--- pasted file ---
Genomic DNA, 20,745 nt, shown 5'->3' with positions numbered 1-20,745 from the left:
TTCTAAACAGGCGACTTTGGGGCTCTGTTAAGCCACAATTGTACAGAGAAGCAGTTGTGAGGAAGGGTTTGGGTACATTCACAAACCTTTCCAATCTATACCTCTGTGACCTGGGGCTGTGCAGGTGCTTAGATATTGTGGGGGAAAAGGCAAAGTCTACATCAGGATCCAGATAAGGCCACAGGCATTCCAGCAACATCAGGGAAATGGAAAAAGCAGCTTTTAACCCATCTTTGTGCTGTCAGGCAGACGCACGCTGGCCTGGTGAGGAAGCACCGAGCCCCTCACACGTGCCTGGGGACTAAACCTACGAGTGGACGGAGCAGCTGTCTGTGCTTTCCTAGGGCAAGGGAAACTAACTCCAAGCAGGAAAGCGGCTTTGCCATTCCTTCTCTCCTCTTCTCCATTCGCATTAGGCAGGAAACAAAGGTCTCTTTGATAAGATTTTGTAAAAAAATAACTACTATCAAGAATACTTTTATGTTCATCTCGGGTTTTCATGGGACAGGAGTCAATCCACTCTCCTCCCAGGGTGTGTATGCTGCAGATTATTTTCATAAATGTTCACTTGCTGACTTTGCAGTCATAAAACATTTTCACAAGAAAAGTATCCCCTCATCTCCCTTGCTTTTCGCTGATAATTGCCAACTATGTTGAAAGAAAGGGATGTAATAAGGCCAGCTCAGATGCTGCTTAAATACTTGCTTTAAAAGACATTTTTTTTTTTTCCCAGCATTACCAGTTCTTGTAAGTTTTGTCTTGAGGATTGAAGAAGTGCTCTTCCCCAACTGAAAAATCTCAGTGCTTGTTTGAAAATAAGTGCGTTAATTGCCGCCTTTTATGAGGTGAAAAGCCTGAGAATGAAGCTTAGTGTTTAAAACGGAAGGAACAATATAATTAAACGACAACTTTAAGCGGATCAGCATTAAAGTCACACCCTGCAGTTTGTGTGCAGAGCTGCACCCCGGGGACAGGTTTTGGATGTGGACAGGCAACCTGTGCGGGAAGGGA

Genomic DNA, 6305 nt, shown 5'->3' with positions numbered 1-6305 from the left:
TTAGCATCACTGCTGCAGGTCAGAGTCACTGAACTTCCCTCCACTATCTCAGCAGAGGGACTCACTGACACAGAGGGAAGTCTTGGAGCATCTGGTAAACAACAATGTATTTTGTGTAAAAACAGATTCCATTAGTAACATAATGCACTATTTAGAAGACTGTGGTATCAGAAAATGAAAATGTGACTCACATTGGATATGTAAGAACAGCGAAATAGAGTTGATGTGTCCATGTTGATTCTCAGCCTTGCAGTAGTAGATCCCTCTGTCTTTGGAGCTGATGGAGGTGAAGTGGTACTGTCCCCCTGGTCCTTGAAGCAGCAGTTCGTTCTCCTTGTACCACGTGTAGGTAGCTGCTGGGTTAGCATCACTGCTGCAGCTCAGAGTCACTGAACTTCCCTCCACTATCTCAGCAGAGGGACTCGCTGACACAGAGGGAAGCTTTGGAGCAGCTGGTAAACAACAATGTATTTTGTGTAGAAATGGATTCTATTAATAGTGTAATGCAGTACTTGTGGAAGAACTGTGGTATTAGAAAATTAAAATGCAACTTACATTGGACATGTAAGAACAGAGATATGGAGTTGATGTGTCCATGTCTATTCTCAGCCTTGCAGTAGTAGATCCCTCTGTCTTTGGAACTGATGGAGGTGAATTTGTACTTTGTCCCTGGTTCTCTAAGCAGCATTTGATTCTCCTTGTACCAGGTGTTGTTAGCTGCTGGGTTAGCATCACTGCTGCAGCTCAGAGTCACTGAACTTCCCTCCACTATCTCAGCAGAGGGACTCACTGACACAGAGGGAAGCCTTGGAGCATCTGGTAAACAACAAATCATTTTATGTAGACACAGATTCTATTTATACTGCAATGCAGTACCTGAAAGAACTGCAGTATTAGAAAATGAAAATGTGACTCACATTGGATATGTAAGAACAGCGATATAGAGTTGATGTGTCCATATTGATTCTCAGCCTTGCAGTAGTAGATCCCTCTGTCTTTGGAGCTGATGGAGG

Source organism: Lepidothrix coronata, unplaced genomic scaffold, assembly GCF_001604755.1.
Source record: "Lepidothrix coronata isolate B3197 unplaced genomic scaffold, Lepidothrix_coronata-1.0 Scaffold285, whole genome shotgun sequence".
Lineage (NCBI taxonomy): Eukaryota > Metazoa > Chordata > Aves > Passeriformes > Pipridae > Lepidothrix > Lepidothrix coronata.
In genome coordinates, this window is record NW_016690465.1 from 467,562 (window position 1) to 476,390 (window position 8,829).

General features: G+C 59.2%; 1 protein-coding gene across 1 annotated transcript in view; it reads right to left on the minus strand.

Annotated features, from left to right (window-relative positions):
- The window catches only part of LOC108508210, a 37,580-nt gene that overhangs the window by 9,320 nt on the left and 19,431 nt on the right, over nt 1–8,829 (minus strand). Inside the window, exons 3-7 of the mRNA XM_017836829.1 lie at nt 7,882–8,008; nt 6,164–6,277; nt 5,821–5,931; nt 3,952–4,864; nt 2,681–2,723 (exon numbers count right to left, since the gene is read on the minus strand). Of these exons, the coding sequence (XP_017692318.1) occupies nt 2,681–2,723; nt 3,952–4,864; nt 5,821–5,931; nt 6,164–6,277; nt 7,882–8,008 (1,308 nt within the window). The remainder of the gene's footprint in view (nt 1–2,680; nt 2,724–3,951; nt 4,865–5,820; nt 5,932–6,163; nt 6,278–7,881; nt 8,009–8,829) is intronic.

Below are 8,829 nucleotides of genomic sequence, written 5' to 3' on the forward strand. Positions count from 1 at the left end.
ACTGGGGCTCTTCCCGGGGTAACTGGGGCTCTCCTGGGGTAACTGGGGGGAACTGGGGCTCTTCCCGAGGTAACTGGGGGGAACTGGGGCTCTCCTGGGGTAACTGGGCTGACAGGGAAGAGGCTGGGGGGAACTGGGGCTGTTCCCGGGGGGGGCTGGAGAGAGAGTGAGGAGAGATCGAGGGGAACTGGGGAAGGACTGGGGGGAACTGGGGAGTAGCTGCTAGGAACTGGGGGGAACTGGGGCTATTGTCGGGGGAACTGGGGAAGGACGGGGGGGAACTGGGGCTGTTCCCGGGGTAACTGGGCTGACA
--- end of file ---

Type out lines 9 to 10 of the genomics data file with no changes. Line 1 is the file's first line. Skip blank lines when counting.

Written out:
General features: G+C 59.2%; 1 protein-coding gene across 1 annotated transcript in view; it reads right to left on the minus strand.

Annotated features, from left to right (window-relative positions):